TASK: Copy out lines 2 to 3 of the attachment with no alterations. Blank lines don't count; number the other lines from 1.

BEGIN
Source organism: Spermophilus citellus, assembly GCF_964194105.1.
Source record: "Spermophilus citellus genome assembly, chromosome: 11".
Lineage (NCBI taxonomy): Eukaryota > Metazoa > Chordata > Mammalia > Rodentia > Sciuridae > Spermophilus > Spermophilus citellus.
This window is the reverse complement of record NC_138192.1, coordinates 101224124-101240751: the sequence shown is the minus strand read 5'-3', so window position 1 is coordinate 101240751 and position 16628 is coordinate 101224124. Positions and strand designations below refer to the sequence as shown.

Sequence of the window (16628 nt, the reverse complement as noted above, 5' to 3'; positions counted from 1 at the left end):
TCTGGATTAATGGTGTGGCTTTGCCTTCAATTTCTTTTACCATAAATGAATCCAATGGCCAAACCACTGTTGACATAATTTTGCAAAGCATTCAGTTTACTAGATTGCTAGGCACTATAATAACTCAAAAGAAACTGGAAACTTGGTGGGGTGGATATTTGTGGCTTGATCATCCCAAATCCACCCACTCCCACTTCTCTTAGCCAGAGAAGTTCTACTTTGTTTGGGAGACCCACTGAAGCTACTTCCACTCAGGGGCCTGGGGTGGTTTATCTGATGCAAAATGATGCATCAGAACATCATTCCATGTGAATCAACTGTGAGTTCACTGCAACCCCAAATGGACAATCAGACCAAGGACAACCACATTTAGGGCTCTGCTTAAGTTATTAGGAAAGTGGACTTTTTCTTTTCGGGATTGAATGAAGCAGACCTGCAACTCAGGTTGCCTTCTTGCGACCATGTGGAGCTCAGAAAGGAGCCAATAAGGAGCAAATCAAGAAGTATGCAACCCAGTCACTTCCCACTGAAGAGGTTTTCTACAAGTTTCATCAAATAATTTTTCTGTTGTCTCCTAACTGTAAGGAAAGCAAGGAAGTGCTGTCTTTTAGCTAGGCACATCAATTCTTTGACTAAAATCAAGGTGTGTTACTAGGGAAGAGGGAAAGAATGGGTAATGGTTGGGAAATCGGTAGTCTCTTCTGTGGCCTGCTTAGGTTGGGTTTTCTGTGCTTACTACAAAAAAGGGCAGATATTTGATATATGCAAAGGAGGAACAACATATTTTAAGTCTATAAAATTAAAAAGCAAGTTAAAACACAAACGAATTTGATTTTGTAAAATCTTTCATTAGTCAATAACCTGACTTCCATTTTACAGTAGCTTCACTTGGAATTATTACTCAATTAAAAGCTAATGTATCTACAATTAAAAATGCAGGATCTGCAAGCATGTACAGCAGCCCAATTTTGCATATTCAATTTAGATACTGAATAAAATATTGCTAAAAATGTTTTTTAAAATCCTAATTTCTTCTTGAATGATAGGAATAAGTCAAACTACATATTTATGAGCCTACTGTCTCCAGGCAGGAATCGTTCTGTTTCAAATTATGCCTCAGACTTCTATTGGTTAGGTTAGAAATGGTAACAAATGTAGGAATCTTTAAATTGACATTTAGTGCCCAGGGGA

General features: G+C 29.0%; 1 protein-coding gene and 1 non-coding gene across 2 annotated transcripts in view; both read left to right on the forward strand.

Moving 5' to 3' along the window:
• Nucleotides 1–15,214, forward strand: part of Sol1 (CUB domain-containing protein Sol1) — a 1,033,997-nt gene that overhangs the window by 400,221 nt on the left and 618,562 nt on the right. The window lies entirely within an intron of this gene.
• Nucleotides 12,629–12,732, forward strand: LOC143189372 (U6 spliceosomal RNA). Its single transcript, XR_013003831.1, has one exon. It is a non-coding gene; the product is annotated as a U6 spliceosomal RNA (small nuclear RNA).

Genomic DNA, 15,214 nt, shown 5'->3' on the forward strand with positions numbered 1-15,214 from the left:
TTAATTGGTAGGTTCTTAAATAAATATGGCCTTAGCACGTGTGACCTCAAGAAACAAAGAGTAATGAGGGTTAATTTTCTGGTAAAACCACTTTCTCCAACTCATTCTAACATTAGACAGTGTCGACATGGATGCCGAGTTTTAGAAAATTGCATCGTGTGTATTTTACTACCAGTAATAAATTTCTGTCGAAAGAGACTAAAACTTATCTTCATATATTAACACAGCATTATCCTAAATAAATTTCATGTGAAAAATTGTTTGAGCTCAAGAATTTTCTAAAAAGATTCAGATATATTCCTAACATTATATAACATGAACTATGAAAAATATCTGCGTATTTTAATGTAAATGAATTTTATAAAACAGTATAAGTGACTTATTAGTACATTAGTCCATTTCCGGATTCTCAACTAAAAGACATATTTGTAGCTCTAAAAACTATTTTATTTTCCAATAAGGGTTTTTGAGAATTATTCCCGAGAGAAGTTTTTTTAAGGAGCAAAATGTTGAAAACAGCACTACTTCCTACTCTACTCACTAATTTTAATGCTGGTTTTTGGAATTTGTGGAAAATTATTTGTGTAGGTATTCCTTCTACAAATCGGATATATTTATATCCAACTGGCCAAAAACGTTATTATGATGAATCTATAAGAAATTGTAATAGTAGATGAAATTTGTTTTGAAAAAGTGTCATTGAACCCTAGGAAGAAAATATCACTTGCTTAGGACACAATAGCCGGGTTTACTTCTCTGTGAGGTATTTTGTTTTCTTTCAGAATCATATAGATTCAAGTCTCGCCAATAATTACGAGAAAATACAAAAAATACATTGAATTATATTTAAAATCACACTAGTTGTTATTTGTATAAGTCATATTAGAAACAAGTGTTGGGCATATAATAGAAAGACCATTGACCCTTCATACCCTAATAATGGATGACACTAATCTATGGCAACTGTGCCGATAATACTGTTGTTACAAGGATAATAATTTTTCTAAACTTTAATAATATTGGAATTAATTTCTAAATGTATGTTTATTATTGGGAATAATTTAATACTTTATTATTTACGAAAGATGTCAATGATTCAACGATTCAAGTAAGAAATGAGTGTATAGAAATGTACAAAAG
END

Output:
Source record: "Spermophilus citellus genome assembly, chromosome: 11".
Lineage (NCBI taxonomy): Eukaryota > Metazoa > Chordata > Mammalia > Rodentia > Sciuridae > Spermophilus > Spermophilus citellus.